Legislative Column for the Week of Feb. 16, 2015
Ensuring Fair and Equal Treatment
of All Missouri Citizens

Last week, Senate Bill 24, which modifies provisions of law relating to the Temporary Assistance for Needy Families (TANF) program and the Supplemental Nutrition Assistance Program (SNAP), received substantial debate on the Senate floor. In order to fight the poverty that plagues some citizens in our state, it is important to create more work-related activities and enforce stricter work participation requirements. In order to achieve this, we must reform Missouri’s failing welfare programs.

Missouri currently falls dead last in the United States for welfare reform policies, while only 13.5 percent of those receiving TANF benefits are actually meeting work activity requirements. Currently, there is only a 25 percent reduction in the amount of money received if work requirements are not met. In addition, Missouri allows 24 months to lapse before even enforcing work requirements on recipients.

Due to the vast amount of benefits offered through Missouri’s welfare programs, recipients are using the program as an incentive not to work. Thirty-seven states have already adopted strict work requirements that ensure all applicants must meet work requirements before they could even become eligible for the program.

If SB 24 passes, the amount of money reduced, due to noncompliance, would increase to 50 percent, the life-time limit an applicant could receive these benefits would also be reduced from 68 months to 48 months, and recipients would be required to participate in a minimum of 30 hours of work activities per week.

Senate Bill 24 is not designed to cut welfare, but rather restructure the program in order to redirect money towards incentives such as childcare, job training and transportation services in order to get Missourians back in the workforce. By doing this, we are able to fight poverty in a more direct manner and allow the state more flexibility when it comes to TANF dollars.

Missouri needs to create an environment where citizens suffering from poverty are given every opportunity to enter the work program and increase their incomes. However, it is important these programs are not used as a supplemental income. Eighty-three percent of Americans believe these benefits should include work requirements.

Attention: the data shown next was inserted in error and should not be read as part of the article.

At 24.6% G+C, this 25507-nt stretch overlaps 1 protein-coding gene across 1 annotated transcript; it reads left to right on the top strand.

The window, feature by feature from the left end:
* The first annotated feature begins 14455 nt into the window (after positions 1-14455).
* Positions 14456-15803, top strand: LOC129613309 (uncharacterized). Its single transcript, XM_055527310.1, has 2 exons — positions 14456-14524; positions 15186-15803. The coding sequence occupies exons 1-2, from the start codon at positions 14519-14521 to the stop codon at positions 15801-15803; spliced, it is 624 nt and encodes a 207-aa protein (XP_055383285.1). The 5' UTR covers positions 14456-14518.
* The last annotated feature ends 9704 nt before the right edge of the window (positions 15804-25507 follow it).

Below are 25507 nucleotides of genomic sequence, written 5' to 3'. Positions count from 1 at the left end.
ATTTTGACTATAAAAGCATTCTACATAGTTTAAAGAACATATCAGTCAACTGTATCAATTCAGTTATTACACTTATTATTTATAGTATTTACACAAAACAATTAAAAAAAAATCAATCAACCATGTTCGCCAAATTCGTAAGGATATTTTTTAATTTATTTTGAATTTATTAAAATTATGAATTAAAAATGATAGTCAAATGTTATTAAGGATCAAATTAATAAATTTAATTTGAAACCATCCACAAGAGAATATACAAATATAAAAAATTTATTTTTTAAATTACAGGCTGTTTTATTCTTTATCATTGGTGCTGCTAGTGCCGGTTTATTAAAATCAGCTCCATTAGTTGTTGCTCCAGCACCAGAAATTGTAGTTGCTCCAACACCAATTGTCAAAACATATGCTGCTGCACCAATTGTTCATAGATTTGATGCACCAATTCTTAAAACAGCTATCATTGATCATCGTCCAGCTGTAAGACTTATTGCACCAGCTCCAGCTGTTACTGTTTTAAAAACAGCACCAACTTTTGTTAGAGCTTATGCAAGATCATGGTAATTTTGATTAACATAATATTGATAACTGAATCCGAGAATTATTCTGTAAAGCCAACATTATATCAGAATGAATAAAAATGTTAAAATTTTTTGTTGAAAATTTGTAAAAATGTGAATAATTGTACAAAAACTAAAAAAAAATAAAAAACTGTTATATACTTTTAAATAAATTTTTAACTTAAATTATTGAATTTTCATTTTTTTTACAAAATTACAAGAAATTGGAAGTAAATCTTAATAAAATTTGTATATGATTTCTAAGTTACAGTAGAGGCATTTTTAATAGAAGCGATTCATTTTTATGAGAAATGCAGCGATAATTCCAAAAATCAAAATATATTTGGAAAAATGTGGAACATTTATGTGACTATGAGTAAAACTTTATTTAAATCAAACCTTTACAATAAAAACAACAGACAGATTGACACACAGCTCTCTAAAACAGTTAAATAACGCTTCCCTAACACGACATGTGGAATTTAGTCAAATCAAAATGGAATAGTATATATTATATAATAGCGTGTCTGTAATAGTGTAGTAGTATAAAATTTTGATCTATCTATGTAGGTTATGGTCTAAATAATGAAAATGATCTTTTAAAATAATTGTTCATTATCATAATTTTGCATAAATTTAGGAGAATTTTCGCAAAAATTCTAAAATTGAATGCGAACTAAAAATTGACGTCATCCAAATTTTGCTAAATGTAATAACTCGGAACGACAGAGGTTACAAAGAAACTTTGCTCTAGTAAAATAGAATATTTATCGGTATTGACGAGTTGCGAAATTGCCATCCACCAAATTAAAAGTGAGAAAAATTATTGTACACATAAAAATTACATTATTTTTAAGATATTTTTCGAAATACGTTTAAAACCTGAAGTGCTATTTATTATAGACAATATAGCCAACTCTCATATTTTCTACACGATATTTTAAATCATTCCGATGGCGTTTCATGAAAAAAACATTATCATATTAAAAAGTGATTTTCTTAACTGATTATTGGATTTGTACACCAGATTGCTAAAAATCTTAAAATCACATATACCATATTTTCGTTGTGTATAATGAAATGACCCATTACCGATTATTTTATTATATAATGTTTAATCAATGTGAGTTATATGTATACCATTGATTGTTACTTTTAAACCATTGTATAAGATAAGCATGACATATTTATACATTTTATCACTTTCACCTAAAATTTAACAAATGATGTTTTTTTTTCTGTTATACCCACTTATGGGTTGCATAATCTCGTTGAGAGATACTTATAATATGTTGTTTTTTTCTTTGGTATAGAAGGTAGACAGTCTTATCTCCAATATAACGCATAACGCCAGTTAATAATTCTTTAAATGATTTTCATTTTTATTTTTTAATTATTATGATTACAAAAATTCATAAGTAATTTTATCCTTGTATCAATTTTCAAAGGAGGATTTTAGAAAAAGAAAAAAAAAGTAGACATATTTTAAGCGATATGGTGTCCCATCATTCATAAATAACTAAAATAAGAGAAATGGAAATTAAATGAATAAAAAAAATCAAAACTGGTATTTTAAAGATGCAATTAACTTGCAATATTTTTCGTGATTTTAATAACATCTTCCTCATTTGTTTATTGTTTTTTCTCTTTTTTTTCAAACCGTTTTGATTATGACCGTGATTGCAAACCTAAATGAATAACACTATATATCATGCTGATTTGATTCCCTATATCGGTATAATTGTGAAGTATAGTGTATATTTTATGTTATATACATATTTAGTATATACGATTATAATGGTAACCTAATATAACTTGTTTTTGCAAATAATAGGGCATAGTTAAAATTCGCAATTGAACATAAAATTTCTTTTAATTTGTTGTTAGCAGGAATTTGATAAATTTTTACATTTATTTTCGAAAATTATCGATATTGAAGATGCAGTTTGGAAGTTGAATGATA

As Ronald Reagan once said, “We should measure welfare’s success by how many people leave welfare, not by how may are added.” We need to encourage more workforce and less dependency on these programs. Our goal is to strengthen personal accountability for welfare policies and aid Missourians in building financial independence. The best way to overcome poverty is by entering the workforce and remaining there. We want all Missourians to live the American Dream, but to achieve this dream you must work for it.

Senate Bill 24 has been perfected and awaits final approval from the Senate before moving to the House.

These programs are imperative to the state of Missouri and play a vital role in the lives of many citizens.  It is important that we are taking steps towards not only ensuring Missouri benefits stay in Missouri, but that they are not misused or taken advantage of. I am very pleased to see legislation such as SB 24 and Senate Bill 35, which I sponsored and discussed in last week’s legislative column, moving to the House for similar consideration.

I urge you to contact me with any questions or concerns you have about state government so that I can better represent you during the 2015 Legislative Session.

Contact Me

I always appreciate hearing your comments, opinions, and concerns. Please feel free to contact me in Jefferson City at (573) 751-2459. You may write me at Wayne Wallingford, Missouri Senate, State Capitol, Jefferson City, MO 65101, or email at wayne.wallingford@senate.mo.gov or www.senate.mo.gov/wallingford.

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